April 30th, 2010

FTA Releases Source for ActiveGS Core

The Free Tools Association announced the release of the core source code from the ActiveGS plug-in used on the Virtual Apple ][ website. The code, which is based largely on the Kegs 0.91 emulator. This version of the kernel has been modified to integrate improvements and bug fixes.

Active development on the new plug-in was started during the summer of 2009 when the final versions of the ActiveGS 2.x core was being released. The need to improve the speed, control, and the size of the plug-in were the main driving factors in this update.

Version 3.x includes the following improvements:

+ Upgraded Kegs to 0.91 Core
+ Added Transwarp support on Mac OSX
+ Reduced by 30% .xpi size for faster download
+ Full .NIB support (cf. Zoyon Patrol)

The following fixes are also in the code:

* Safari rendering on Snow Leopard
* Firefox/Win32 Apple ][ display
* Firefox/Win32 space key
* Minor Improvement on file selector

The purpose in releasing this code now is to spur further development and addition of features. The source current source file, Kegs 3.0.242, is the same as the version of the ActiveGS Plugin. The wrapper that is used in the website is not included in the archive.

You can download the source code file from the ActiveGS Plugin page at: http://activegs.freetoolsassociation.com

Direct file download link: http://activegs.freetoolsassociation.com/kegs_3_0_242.zip

April 29th, 2010

Brutal Deluxe site adds many Apple I cassettes

Antoine Vignau and Olivier Zardini’s Brutal Deluxe Software site has a huge collection of Apple program cassettes. In addition to over 230 Apple II tapes, they have just added 15 Apple I cassettes. Pictures and audio extracts are provided. And we thought floppies were old school…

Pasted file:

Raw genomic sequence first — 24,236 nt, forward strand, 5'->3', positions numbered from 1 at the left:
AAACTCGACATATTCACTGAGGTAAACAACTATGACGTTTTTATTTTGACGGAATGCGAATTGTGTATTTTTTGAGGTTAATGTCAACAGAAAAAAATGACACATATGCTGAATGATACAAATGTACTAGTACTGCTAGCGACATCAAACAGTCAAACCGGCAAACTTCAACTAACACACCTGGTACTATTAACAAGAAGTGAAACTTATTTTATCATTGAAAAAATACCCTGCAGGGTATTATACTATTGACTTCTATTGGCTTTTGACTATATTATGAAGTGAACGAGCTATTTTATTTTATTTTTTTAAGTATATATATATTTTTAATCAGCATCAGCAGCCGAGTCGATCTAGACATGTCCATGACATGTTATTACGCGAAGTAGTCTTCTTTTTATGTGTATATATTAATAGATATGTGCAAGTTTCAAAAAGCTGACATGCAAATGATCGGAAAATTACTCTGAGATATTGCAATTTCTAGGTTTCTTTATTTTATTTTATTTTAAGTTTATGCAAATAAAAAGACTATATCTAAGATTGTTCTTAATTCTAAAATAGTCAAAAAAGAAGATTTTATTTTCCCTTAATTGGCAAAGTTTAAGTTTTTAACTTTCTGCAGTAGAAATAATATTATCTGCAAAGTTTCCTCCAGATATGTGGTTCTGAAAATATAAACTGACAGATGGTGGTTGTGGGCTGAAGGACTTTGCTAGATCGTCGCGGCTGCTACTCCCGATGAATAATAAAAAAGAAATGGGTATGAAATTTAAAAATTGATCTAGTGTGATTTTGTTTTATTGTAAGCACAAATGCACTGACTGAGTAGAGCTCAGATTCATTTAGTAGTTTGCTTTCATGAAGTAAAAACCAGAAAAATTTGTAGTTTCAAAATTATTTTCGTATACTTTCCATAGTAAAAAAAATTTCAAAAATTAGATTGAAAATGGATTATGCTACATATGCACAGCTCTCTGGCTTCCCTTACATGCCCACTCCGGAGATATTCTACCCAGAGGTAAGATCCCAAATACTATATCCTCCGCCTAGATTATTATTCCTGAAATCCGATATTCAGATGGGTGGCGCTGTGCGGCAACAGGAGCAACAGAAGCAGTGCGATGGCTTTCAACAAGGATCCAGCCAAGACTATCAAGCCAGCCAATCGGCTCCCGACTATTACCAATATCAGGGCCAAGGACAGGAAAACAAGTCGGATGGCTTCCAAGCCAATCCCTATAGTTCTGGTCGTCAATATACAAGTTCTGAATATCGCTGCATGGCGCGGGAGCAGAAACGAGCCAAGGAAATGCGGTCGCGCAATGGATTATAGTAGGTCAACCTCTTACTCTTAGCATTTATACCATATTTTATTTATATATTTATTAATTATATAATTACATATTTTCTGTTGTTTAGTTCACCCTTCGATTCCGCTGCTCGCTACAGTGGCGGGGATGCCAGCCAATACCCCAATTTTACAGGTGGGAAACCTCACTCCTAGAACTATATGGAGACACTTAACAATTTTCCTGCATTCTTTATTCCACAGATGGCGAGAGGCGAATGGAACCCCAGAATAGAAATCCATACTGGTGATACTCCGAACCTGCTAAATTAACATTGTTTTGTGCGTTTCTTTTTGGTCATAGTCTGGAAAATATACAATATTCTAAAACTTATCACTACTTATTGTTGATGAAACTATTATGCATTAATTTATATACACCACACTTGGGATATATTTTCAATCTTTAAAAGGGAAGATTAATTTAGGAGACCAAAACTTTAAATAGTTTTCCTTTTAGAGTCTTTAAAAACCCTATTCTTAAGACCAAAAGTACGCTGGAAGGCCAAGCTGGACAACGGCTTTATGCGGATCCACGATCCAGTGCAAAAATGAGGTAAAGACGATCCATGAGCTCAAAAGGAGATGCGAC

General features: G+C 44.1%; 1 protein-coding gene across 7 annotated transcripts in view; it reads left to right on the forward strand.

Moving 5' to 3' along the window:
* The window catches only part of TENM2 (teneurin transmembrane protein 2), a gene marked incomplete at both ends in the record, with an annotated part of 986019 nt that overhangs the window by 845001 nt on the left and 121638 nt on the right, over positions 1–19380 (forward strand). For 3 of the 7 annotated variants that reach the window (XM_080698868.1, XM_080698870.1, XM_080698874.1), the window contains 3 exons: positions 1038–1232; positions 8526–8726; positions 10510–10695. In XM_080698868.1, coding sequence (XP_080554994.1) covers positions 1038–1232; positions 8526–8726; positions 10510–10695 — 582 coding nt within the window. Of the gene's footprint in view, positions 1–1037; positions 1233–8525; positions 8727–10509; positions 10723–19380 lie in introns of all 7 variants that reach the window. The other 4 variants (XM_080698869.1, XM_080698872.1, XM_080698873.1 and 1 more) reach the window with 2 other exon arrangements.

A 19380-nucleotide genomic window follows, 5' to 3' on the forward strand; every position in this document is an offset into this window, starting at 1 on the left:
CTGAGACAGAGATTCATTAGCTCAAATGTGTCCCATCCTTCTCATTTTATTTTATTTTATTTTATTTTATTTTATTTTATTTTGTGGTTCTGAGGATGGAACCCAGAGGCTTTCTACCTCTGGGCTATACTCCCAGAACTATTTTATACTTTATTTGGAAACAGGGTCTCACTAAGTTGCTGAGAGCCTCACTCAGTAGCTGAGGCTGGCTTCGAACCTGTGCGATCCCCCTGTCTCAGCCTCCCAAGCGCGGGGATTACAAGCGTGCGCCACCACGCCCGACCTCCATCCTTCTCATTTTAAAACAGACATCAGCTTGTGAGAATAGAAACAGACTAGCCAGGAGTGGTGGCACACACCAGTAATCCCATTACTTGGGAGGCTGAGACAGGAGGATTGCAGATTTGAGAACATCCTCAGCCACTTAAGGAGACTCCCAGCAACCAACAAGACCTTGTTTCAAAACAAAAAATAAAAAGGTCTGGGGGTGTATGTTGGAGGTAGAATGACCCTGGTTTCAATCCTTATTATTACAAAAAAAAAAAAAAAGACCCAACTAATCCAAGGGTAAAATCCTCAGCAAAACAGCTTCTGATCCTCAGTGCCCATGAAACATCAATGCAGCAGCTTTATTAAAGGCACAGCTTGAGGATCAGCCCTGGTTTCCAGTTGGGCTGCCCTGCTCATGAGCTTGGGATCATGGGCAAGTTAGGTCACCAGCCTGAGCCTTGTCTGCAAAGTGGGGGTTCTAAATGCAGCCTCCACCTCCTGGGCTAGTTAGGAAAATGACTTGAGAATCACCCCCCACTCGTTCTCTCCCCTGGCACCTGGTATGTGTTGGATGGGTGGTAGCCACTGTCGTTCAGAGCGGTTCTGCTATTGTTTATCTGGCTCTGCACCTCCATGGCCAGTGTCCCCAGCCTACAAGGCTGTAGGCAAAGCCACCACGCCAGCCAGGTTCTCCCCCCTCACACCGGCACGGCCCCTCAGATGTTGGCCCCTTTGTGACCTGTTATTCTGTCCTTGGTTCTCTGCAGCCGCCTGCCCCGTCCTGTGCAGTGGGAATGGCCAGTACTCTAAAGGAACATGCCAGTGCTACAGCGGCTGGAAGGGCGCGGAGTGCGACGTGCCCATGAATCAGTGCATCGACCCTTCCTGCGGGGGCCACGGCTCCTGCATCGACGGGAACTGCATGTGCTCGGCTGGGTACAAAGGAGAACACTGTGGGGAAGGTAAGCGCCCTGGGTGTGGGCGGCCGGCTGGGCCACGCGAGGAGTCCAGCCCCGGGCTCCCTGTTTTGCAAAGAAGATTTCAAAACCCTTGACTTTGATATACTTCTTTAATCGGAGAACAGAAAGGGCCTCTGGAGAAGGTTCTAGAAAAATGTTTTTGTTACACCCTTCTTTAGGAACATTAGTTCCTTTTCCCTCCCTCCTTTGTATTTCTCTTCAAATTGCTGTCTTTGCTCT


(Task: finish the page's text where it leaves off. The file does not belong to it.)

April 27th, 2010

Virtual II 6.3.7 released

Gerard Putter has updated Virtual ][, the leading 8-bit Apple II emulator for Mac OS X to v6.3.7

What’s new in version 6.3.7

  • Fixed an issue that could cause the arrow keys to generate incorrect game paddle values if used in combination with the command key.

  • Added a convenience menu in “Quick Settings” to easily invert the direction of the up and down arrows when used as a joystick.

  • The Mac OS X Finder now correctly recognizes disk images as Virtual ][ files.

The upgrade is free for all users of Virtual ][, and can be downloaded on http://www.virtualii.com

April 26th, 2010

Chris Yerga hacks an Apple //e into a retro Tweetwall

Brendan Robert found and posted news about an interesting hack by Chris Yerga, who took an Apple //e and with a little bit of coding and interface magic, turned it into a Tweetwall. You can read all about it at the Hack A Day and Atom&Electrons sites.

I bet Chris could sell a few of these as kits.

April 23rd, 2010

drHirudo releases Wall Defence game for Apple II

Bulgarian programmer Ventzislav Tzvetkov (aka drHirudo) has ported his Amiga game Wall Defence, to the Apple II. In Wall Defence you play a knight defending your castle wall from a horde of invading orcs. The knight must throw stones at the orcs ascending the wall on ladders. If an orc is able to win the top of the wall, the knight dies. Unfortunately for the knight, the orcs climb at different speeds, so the player must throw his stones with care for maximum results.